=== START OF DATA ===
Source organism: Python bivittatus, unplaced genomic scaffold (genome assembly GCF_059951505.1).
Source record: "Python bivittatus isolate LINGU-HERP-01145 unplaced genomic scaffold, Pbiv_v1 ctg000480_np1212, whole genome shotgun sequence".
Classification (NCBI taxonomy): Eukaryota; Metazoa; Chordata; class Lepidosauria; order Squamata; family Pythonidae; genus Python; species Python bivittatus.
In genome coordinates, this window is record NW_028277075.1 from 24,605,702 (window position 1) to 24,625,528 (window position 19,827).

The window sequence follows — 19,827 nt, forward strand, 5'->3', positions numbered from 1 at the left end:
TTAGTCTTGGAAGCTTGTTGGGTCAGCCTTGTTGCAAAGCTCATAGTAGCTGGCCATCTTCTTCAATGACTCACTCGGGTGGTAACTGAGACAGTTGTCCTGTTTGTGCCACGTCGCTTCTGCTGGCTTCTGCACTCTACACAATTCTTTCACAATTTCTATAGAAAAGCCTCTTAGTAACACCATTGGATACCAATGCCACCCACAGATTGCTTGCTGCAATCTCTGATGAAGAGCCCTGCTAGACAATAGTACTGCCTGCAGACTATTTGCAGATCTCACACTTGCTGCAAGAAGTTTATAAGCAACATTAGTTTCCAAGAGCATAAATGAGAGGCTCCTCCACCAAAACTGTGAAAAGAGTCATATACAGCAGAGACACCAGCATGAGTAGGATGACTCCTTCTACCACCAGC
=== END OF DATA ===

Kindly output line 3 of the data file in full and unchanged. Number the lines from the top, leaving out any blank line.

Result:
Classification (NCBI taxonomy): Eukaryota; Metazoa; Chordata; class Lepidosauria; order Squamata; family Pythonidae; genus Python; species Python bivittatus.